Before selecting and working with a search firm, what should you do?

Before an organization selects a search firm, it should undertake the following actions to facilitate the selection process:

  • Create the draft outline of the ideal position description and candidate profile. Creating the draft will help facilitate the process of selecting the type of firm best for the organization (e.g., does the candidate profile require a local or a regional/national search?) and guide the initial stages of the search process.
  • Organize the stakeholders involved in the recruitment process. For an executive director role, a search committee should be composed of board members and, if appropriate, members of the senior management team and external stakeholders. It’s critical to design a process to: hear input from front-line staff or, where applicable, program participants; and ensure that decision-makers are invested. 

How should an organization select a search firm?

The goal is for the relationship between the organization’s search committee and the search firm’s consultant to be based on trust and communication. The time spent upfront by the search committee to carefully vet and select the right firm can be as critical to achieving the best outcome as interviewing and referencing the candidates. Once the initial job description is created and the committee is formed, there are three major steps to selecting a search firm.

  • Step I. Build the short-list of potential search firms. Often a good first step in the process is to talk with colleagues and associates to identify the firms or individual consultants they have worked within the past. While compiling the list, assess their experiences. It’s just as important to talk about the consultant as it is to talk about the firm. Questions for references might include:
    • What kind of position were you seeking to fill?
    • What impressed you the most about this firm/consultant?
    • How did working with this firm compare to other experiences you have had in hiring senior management?
    • Describe the process your organization followed when developing the job description.
    • If the search committee drafted a job description before the search engagement, how did it differ from the original specification (i.e., what was the contribution of the executive search consultant)?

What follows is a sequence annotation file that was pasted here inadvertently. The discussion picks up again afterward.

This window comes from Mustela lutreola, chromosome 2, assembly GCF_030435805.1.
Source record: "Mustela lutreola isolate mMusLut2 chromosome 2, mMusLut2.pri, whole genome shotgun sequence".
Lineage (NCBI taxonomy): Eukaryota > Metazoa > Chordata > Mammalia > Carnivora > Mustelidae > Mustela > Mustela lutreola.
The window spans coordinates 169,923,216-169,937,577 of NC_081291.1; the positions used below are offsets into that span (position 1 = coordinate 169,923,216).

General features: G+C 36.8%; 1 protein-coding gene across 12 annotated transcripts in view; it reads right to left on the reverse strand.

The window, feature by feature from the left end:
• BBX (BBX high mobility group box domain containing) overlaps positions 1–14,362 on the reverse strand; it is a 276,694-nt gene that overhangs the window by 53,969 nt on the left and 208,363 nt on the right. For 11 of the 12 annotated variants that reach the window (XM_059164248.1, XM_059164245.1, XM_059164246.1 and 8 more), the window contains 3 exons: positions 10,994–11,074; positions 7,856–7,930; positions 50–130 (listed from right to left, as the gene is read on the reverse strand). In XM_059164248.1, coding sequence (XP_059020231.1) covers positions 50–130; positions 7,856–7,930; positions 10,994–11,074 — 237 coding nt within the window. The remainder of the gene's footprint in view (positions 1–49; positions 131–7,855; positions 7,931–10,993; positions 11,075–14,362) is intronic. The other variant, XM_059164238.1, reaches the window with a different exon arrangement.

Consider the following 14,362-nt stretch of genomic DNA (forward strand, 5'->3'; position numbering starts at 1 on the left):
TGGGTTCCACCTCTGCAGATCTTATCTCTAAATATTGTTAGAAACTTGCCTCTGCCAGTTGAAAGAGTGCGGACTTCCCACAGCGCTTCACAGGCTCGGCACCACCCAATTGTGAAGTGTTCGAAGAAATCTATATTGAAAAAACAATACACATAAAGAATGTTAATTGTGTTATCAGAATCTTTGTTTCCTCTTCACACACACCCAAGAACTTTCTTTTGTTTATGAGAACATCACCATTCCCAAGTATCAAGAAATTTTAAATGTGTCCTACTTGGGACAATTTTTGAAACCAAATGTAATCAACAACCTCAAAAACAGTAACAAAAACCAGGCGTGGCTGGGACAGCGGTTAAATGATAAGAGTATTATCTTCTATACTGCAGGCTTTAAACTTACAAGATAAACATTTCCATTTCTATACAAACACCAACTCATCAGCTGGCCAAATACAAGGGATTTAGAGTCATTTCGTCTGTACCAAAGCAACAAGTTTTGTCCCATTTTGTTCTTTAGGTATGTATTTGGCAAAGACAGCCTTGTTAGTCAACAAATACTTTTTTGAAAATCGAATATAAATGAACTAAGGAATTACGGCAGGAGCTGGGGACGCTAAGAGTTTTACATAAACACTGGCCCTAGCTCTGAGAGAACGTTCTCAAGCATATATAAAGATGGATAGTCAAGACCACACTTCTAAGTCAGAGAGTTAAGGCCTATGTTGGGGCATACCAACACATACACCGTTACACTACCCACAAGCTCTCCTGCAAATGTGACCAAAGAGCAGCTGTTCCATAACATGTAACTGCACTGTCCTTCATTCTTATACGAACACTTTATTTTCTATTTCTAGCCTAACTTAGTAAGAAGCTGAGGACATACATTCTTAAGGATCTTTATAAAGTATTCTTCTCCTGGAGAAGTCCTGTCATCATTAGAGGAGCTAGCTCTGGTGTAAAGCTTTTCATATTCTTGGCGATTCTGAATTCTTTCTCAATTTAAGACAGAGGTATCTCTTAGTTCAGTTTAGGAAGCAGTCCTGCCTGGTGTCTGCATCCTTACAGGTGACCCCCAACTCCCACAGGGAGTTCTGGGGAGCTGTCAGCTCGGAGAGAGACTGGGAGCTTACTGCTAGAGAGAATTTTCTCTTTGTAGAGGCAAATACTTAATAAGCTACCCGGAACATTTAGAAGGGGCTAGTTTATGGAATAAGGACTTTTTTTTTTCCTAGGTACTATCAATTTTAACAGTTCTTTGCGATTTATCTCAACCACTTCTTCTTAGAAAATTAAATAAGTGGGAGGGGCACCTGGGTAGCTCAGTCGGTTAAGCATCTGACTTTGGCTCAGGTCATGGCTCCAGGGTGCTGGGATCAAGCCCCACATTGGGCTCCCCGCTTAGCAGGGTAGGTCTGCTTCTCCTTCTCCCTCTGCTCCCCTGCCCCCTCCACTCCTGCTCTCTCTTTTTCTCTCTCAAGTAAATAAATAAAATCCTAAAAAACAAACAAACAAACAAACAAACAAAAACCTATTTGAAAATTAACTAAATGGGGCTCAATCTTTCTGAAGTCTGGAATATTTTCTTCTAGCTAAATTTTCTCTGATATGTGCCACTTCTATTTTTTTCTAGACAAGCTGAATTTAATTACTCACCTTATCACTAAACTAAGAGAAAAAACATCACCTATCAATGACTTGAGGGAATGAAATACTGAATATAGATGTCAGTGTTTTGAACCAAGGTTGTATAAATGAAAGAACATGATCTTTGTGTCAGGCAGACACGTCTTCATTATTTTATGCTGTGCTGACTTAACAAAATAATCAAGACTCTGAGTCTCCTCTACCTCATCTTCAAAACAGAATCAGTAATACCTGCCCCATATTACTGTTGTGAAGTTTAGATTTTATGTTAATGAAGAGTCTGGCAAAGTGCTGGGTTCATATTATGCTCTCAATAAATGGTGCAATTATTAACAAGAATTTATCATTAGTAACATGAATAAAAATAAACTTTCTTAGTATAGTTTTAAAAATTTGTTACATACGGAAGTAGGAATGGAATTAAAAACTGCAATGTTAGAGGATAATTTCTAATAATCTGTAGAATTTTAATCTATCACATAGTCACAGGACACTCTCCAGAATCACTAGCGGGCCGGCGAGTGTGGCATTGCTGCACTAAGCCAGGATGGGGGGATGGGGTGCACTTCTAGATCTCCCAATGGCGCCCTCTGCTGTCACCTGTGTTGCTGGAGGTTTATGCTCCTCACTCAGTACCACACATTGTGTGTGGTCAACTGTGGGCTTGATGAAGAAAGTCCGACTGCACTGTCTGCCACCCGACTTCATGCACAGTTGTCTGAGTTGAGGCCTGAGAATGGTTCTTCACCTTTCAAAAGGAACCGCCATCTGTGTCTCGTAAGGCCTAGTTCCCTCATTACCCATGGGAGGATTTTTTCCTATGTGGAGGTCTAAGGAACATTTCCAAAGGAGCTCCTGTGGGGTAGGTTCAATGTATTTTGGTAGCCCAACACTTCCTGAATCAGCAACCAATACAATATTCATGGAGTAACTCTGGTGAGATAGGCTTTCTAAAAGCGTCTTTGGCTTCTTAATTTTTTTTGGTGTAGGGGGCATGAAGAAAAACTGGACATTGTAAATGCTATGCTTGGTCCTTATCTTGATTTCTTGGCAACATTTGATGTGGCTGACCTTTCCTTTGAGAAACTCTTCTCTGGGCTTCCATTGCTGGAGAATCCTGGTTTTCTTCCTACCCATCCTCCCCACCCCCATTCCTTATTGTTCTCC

• Did you get outstanding candidates whom you might not have engaged on your own?
    • How well did the search consultant represent your organization to sources and candidates?
    • How accessible was the search consultant?
    • Is there anything else you would like to share about the experience that you think would be helpful?
  • Step II. Request proposals from and interview the short-listed firms. Once an organization has narrowed down the firms it may want to work with; there are two key components to consider before making a final decision:
    • How does the firm design for equity and inclusion? 
    • How does the firm build its candidate pool? The search committee will want to ask: Is this firm tapped into the networks needed for a successful outcome? What is the firm's commitment to not just reply on known networks but to tap into networks of emerging and BIPOC leaders?
    • Who will be working on the search at every step of the process? For example, who will carry out the initial research? Do the outreach to initial candidates (this is especially important because this person is often the first contact with the candidate and plays a significant role in getting great candidates to the table). Who will interview candidates, especially short-listed ones?

  • Step III. Ask the firm for references.
    When asking for references, of course, try to speak with a former client who led a similar search to yours but also consider speaking with a candidate. Questions you might consider:
    • What were your diversity and equity goals on the search and how did X approach meeting those goals?
    • Where did X excel the most: process design? building a robust candidate pool? managing your stakeholders? 
    • What could X have done better or anticipated better in the search?
    • What did candidates say about their work with X?

Once an organization has engaged a search firm, then what?

Once an organization has chosen a search firm, three steps can help the recruiting process go smoothly:

  • Identify communication methods. The search committee and the search professional should establish clear lines of communication that allow key points to be brought to bear. For example, as the search professional meets with candidates, s/he may discover that the salary is too low to attract the caliber of candidate the organization desires. It is advisable to have a weekly phone or email update with the executive search consultant to go over ground covered, issues raised, market feedback, and progress.
  • Establish clear roles for everyone involved in the recruitment process. The search committee and the search professional should ensure that all participants know their roles. If participants have never worked with a search firm before, provide an overview of the process to set expectations. For example, what will each person’s responsibilities be? Who will be involved in resume reviews, short-list interviews, and final interviews? Establishing these guidelines upfront will ensure a better result.
  • Explore who can and cannot be contacted. It is essential to discuss off-limits issues with the search firm, so clear expectations are set immediately around who can or cannot be reached out to (is it okay to contact funders or past employees?). Developing an off-limits list will help protect relationships and networks as the firm builds a candidate pool. Questions to discuss include:
    • Where can these firms search, or not, given existing client relationships?
    • Where would the organization not like the search firm to look? Which individuals cannot be contacted for this role? 

Concluding thoughts

Recruiting the right people into the right senior leadership roles is not easy; it is a process that requires investments of time and other resources. However, the results can have a significant impact on an organization and the nonprofit sector.

 

 


A prior version of this article originally appeared on Bridgespan.org. Impact Opportunity would like to thank Kathleen Yazbak for her work in writing and updating this article. Kathleen is the Founder and President of Viewcrest Advisors an executive search firm that identifies transformative leaders who build organizations that deliver ambitious social outcomes.